The theater plays a loop of historic documentaries and interviews. In one, the oldest living survivor of the great Labor Day hurricane of 1935 is interviewed at age 101 about his experience during the storm that killed more than 400 and blew away Henry Flagler’s Over Sea Railway. It was the strongest hurricane to ever make landfall in the United States or Caribbean. Ernest Hemingway came to Islamorada immediately after the storm and wrote the scathing expose “Who Killed the Vets” about the hundreds of WWI veterans who were washed to sea from their work camps.
Survivor Wilbur Jones talks about stumbling in high winds into an empty railroad box car, which is knocked on its side by a 17-foot wall of water, and then hacking his way out with an ax while the storm was still blowing around him.
Rotating exhibits in 2016 include:
- Florida Bay Forever, through Feb. 28, an exhibit of stunning photographs from the Everglades Foundation.
- The 50th annual juried show of the Art Guild of the Purple Isles, March 10-20.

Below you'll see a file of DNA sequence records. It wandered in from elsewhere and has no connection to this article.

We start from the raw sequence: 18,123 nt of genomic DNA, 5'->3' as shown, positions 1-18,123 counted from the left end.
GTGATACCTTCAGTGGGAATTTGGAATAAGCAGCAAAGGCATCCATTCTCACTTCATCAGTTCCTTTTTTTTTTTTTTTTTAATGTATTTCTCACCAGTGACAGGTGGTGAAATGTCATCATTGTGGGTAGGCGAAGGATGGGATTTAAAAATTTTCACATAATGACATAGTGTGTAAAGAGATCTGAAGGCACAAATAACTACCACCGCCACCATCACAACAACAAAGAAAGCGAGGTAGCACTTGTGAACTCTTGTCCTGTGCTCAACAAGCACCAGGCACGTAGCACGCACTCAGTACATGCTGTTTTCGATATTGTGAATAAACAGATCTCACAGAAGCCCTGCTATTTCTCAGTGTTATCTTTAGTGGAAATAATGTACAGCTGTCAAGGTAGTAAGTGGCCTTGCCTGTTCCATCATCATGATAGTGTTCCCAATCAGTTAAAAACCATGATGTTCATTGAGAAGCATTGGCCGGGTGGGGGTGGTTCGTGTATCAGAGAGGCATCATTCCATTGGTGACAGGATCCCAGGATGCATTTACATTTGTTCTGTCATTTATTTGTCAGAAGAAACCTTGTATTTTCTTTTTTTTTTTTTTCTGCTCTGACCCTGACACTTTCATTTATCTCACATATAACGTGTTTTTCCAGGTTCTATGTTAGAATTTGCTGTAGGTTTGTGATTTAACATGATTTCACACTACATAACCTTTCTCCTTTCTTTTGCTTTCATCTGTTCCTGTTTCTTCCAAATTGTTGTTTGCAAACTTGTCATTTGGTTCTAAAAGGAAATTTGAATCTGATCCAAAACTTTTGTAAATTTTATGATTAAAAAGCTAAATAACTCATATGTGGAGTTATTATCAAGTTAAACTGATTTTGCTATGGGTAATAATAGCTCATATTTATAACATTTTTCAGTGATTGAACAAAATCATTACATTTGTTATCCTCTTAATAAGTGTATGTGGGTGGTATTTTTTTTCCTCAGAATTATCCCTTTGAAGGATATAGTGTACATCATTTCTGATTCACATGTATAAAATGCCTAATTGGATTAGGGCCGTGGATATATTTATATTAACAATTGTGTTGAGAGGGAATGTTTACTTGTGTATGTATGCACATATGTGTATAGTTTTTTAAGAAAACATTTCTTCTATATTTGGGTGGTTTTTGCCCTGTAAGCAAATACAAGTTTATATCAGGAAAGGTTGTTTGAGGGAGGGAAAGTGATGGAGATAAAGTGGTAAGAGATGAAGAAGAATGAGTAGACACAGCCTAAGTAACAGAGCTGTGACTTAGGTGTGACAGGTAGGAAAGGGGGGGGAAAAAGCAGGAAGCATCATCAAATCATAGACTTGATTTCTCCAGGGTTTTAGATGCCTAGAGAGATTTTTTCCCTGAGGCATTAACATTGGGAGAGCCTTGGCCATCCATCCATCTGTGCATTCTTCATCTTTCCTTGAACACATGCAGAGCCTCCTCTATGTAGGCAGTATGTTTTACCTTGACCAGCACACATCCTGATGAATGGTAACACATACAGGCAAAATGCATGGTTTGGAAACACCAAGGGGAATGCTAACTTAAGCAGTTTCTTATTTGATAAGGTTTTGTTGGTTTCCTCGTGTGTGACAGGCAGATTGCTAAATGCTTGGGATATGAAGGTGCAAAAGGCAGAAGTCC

- Photographer Clyde Butcher’s Natures’s Places, June 2 to Aug. 28
The museum also offers monthly lectures and monthly Midweek Matinees featuring movies filmed in the Keys.
The selection tells a lot about the fascinating history in this part of the keys: Feb. 3 is Arnold Schwarzenegger in “True Lies,” where the Old Seven Mile Bridge is famously blown up (via special effects.) March 2 is the classic Humphrey Bogart and Katherine Hepburn film “African Queen,” named for the boat in the movie that has been restored and takes visitors on tours in Key Largo. April 6 is the Bogart and Lauren Bacall movie “Key Largo.” It was actually filmed on a Hollywood studio lot, but its success prompted local officials to rename their post office from Rock Harbor to Key Largo. Each movie includes a talk about the film’s role in Keys history.